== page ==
Date set for Bashir case

2015-06-22 19:55
(Ashraf Shazly, AFP)

(Ashraf Shazly, AFP)

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Johannesburg - The findings of an investigation into how Sudanese President Omar al-Bashir managed to leave South Africa while a court order blocking his departure was in place is expected to be heard in the High Court in Pretoria on Wednesday.

''We need to see what emerges from the court date,'' said Kaajal Ramjathan-Keogh, executive director at the SA Litigation Centre (SALC) which brought the application for al-Bashir to be detained, and handed to the International Criminal Court for alleged genocide and crimes against humanity.

Al-Bashir visited South Africa for the African Union Summit on Saturday June 13 and on the Sunday, June 14, the court heard an urgent application by SALC that South Africa was compelled to arrest him because it is a party to the Rome Statute.

Government opposed the application but said it was not ready to argue the case and so Judge Hans Fabricius allowed a postponement to Monday. To ensure that al-Bashir did not leave until the court made a finding, SALC obtained an order that all points of entry and exit in South Africa not allow his departure.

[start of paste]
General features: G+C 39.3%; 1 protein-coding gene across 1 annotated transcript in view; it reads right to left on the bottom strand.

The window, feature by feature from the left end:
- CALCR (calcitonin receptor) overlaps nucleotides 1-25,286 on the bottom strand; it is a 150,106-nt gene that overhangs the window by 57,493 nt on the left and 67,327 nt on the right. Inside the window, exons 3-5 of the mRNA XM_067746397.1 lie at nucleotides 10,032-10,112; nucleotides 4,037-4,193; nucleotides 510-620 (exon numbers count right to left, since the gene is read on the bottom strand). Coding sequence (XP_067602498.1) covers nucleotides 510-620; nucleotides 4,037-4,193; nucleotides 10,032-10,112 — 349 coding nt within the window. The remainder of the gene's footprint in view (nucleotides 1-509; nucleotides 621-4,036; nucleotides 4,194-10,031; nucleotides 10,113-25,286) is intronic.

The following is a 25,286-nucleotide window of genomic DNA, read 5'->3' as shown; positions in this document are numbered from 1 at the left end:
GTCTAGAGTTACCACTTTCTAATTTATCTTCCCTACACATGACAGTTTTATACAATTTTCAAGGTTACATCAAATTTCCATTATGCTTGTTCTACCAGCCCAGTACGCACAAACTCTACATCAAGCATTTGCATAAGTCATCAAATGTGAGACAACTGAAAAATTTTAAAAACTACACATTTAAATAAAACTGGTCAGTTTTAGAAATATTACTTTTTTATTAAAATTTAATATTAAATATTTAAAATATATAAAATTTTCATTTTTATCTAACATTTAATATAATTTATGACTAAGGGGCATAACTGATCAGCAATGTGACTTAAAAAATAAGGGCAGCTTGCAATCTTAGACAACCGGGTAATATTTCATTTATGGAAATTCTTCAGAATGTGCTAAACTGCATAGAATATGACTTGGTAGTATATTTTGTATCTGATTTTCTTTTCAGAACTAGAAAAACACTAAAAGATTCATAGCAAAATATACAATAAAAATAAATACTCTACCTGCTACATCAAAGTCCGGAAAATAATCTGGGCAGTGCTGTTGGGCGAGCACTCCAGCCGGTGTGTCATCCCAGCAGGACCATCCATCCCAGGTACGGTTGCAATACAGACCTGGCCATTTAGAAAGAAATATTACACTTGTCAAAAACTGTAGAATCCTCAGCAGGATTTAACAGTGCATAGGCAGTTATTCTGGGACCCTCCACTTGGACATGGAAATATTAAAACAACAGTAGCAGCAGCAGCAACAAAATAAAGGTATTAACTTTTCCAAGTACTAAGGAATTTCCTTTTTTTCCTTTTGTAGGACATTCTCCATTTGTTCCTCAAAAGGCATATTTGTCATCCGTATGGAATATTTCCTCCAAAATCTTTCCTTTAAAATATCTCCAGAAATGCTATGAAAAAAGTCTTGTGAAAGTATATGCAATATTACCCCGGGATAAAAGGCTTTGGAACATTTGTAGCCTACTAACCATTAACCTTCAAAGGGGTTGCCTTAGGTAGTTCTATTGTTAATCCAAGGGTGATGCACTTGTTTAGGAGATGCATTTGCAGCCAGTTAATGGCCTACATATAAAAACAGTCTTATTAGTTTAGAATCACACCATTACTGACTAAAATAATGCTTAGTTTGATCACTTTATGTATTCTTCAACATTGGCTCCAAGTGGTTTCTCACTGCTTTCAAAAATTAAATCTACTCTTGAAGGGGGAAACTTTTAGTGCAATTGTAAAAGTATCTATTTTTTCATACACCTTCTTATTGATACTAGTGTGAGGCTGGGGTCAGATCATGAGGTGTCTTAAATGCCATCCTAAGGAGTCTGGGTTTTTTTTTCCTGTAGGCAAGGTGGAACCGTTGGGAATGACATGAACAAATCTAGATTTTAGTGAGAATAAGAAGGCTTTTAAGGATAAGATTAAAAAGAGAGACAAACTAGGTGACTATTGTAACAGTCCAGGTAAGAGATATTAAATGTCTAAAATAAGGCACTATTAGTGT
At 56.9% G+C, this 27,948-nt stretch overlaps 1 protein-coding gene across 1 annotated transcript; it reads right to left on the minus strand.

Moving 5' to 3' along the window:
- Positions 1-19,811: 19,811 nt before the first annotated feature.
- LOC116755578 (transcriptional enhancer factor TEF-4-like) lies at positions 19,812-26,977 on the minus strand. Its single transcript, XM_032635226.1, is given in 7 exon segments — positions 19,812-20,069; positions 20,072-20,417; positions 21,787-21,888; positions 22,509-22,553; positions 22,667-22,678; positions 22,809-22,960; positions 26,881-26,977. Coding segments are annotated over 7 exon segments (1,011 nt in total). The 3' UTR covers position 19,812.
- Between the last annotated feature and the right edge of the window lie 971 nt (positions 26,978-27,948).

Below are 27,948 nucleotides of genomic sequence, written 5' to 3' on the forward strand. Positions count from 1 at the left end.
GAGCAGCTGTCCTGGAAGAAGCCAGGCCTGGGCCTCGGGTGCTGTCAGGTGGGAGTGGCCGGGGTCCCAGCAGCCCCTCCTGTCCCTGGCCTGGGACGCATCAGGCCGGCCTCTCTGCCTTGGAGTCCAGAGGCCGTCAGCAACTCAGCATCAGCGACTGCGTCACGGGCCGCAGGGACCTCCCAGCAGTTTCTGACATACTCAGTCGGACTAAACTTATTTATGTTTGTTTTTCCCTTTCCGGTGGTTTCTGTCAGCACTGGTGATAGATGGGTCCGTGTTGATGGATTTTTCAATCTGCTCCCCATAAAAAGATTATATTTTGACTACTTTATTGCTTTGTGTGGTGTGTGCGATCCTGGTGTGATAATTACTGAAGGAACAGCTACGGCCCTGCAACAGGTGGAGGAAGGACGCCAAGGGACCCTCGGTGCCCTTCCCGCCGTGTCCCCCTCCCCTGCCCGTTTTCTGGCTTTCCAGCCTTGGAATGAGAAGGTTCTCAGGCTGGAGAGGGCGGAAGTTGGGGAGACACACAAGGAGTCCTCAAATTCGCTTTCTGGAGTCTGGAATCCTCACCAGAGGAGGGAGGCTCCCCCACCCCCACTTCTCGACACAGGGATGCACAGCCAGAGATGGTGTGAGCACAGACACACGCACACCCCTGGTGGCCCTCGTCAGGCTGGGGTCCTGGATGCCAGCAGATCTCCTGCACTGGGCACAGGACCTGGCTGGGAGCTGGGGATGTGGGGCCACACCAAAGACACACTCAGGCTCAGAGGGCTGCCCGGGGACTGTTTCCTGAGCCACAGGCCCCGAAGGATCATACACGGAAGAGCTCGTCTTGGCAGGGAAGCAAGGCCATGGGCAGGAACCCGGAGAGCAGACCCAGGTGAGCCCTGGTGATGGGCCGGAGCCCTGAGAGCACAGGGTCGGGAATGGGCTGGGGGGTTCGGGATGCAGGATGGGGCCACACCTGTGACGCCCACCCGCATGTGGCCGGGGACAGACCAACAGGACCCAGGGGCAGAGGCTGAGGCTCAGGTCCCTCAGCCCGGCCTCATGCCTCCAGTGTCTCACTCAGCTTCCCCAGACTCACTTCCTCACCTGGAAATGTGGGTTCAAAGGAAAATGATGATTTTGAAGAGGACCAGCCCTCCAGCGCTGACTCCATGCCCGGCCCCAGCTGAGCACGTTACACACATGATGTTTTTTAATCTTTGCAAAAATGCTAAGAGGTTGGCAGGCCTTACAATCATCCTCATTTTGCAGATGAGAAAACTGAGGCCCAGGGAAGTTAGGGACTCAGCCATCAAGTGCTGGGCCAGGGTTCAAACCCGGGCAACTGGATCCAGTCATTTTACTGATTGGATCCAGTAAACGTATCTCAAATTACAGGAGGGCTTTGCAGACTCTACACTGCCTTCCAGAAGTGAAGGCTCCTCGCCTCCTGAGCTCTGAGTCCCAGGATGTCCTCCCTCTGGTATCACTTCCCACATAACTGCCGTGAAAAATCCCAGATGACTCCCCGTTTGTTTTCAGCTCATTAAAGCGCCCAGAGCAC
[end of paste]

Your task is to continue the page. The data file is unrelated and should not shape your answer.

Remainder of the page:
However, on Monday al-Bashir managed to leave. According to Netwerk24 he left from Waterkloof Airforce Base before the three judges hearing the matter ruled that he should be detained for handover to the ICC.

After the ruling, the court was told by the government's attorney of al-Bashir's departure, prompting Judge Dunstan Mlambo to express concern over the apparent violation of Sunday's order.

The government had opposed the application and could face a contempt of court order. According to minutes of a government meeting, delegates to the AU summit enjoyed diplomatic immunity.

Mlambo gave the government seven days to say how al-Bashir had managed to leave. In turn, the court would provide reasons for its decision that he be detained.

SALC said it would decide what to do after seeing what the government presents its papers on Wednesday. 

''Contempt of court proceedings are under consideration,'' SALC said in an explainer on its website.

Reacting to the turn of events, the International Bar Association (IBA) said there needs to be a reaffirmation by the international community to help the courts enforce its decisions and arrest warrants.

Major political powers including the United States, Russia, China and Israel also need to join the ICC, the IBA said.

Read more on:    au  |  salc  |  omar al- bashir  |  pretoria

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